Back in November 2010, I penned a piece for Bloomberg about the absurd meme circulating regarding the impact of Uncertainty.

The key point was that uncertainty was an essential part of markets, and indeed life. The future is by definition unknowable and therefore uncertain. Those who complained about it revealed how little they actually understood about not just investing, but the human experience:

“Could markets function without uncertainty? It takes only a little thought to realize that markets actually thrive on doubt, imperfect information and a lack of consensus.

Uncertainty drives the market’s price-discovery mechanism. Investing requires there to be differences of opinion. When there is broad agreement as to an asset’s fair value, trading volume falls. Without any uncertainty, who would take the opposite side of your trade?

History teaches that whenever the opposite occurs — when certainty overwhelms uncertainty — the herd tends to be wrong. In rare instances, when there is a near-total lack of uncertainty in the market, the outcome is usually a spectacular disaster.

Think of the false certainty surrounding the peak of the dot com bubble (profits don’t matter!), or the nadir in March 2009 (the abyss awaits!) to validate just how true this is.

Since then, the uncertainty trope has become the general catchall for explaining (or mis-explaining) a variety of future events.  The list of uncertainties are long:  The fiscal cliff, US tax policy, US health care laws, what happens in Greece, will we have a recession next year or not, is Housing recovering, what happens to the Eurozone, with the Euro currency collapse, what about the US elections?

I do not recall anyone saying investing was difficult do to the uncertainty caused by a potential nuclear conflagration between the US and USSR during the Cold War. Is the Greek situation today more dire and uncertain than the policy of MAD — mutual assured destruction — ever was ?

Regardless, all of these unknown events will get resolved one way or another a some point in the future. Which is, of course, how all ambiguities eventually get resolved — at some future date unknown. That is why the uncertainty claim is so absurdist. The lack of understanding today of an unknowable future ALWAYS gets revealed as the future becomes known to us.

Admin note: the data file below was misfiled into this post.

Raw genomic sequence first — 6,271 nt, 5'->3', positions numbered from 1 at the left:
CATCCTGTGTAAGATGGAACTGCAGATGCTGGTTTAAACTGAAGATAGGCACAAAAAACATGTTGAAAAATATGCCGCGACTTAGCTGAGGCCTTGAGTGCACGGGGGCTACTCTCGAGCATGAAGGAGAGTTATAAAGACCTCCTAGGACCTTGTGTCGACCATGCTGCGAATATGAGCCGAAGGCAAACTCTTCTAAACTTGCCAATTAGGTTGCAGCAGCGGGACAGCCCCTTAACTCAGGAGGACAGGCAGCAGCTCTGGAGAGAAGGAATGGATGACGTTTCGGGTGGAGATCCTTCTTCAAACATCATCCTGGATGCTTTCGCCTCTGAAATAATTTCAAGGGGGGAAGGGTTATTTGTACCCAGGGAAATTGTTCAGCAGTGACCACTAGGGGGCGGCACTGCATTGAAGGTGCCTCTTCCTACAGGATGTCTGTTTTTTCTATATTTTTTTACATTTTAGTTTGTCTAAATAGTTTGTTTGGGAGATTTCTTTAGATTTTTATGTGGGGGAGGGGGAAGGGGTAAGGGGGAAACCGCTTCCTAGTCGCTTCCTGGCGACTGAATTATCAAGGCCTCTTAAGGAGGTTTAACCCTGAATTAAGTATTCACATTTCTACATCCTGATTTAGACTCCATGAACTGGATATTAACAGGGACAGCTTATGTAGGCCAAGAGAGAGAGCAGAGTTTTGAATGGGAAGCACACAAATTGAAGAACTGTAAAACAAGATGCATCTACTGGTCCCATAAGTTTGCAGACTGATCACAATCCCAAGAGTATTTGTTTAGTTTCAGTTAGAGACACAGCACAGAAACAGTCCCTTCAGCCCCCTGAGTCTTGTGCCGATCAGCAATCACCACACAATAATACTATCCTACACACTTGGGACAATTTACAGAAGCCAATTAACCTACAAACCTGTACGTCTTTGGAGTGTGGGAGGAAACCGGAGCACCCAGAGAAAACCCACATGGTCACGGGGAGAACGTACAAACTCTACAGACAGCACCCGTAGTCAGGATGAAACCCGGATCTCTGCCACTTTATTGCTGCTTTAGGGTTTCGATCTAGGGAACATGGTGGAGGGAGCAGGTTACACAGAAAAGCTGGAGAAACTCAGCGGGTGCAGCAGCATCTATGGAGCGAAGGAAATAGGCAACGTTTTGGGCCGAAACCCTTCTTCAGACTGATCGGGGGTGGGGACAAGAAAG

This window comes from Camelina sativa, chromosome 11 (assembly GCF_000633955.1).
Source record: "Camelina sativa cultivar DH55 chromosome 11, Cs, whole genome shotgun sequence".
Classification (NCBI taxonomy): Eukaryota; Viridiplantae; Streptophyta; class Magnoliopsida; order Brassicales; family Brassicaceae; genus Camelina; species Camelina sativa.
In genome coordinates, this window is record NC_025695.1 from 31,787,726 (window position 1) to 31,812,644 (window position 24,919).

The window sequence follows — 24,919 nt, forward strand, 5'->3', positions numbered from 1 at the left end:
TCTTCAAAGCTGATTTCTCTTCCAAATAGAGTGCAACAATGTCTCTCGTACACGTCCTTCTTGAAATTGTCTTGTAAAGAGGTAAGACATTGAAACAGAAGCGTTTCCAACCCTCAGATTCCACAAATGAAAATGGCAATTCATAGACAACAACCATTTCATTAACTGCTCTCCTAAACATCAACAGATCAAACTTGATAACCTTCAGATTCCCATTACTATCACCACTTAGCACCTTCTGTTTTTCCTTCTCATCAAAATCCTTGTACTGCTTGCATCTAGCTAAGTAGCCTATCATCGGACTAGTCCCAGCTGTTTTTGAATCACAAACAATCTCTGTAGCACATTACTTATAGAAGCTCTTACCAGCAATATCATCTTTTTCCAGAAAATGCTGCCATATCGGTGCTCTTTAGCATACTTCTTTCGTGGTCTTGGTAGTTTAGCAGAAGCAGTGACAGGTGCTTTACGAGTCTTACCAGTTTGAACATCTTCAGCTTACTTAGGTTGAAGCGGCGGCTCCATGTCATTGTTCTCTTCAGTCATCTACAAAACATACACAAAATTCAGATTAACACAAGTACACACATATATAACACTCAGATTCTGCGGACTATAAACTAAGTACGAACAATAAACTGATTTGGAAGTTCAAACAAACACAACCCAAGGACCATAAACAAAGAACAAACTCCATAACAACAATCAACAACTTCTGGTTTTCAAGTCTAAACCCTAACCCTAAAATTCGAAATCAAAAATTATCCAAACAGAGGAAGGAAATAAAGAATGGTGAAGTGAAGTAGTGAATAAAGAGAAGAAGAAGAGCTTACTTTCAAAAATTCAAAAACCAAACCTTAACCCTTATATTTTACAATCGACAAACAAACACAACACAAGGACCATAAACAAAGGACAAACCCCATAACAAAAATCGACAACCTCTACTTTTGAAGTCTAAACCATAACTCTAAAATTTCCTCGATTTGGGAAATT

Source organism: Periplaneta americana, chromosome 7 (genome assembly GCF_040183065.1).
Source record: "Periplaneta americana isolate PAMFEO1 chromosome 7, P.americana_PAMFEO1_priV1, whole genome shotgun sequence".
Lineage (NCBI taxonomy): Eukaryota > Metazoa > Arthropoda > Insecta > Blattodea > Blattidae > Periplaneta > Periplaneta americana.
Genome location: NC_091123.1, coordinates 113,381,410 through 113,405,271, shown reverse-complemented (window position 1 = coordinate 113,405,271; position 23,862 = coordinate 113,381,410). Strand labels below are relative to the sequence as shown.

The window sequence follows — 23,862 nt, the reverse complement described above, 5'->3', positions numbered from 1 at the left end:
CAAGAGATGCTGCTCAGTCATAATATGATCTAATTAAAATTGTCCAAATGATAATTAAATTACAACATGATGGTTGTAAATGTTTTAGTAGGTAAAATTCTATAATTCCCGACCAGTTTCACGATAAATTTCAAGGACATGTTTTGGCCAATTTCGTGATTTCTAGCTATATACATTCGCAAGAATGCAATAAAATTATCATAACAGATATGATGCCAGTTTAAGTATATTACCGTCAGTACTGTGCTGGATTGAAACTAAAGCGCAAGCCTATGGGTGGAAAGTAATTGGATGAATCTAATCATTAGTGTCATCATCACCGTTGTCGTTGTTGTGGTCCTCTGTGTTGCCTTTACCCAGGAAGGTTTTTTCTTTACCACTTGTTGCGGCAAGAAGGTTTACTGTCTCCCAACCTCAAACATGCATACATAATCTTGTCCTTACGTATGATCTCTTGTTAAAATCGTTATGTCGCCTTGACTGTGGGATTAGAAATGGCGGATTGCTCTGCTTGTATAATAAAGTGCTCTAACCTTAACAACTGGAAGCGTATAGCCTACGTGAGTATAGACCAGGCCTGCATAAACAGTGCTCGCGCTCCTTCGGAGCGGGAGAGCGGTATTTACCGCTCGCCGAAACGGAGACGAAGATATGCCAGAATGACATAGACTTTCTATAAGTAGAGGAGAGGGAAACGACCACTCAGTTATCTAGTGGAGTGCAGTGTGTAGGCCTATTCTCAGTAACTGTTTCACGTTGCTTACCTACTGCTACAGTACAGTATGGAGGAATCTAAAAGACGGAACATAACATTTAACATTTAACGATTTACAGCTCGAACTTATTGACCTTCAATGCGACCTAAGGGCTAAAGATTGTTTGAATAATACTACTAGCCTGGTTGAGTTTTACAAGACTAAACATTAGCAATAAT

This is how things unfold in a linear timeline.

It finally dawned on me what the uncertainty trope is all about. It took a conversation with a nervous CEO to reveal it, but believe I teased out the answer.

Most of the time, Humans exist in a happy little bubble of self-created delusion. We lie to ourselves constantly. We rationalize everything we do, past and present. We engage in selective perception, seeing only the things that agree with us.  Our selective retention retains the good stuff and disregards most of the rest. In the mind’s eye, we are all younger, better looking, slimmer, with more hair than the camera reveals.

In short, we create a reality construct that bear only passing resemblance to the objective universe.

The Uncertainty trope arises during those moments when our delusions fade. In those instances where we recognize our own permanent ignorance of the future. We are not so happy with the naked truth and prefer the comfortable lie. These brief instances where the facade fades, the curtain gets pulled back, the ugly reality becomes known to us. We get a glimmer of understanding our own lack of understanding. That’s when the grim reality of the human condition is revealed — and it scares the hell out of us.

The next time you hear someone mention Uncertainty, ask yourself this: How much less do they actually know about the future today versus what they knew last week or year? How less do they think they know?

The uncertainty trope arises not when things are uncertain — they ALWAYS are uncertain. Rather, it comes up during those all too rare instances when we mortals briefly acknowledge reality. When it passes, we all manage to go back to our previously constructed artificial reality.

This Matrix choice of choosing the red pill or the blue pill is a Hollywood fantasy. In the real world, the Blue pill dominates. You can take the Red pill, but for most of humanity, the reveal lasts only a very brief period. The blue pill, the one of the comfortable fantasy, eventually reasserts itself.

Your construct beckons . . .


Kiss Your Assets Goodbye When Certainty Reigns
By Barry Ritholtz – Nov 9, 2010 9:00 PM ET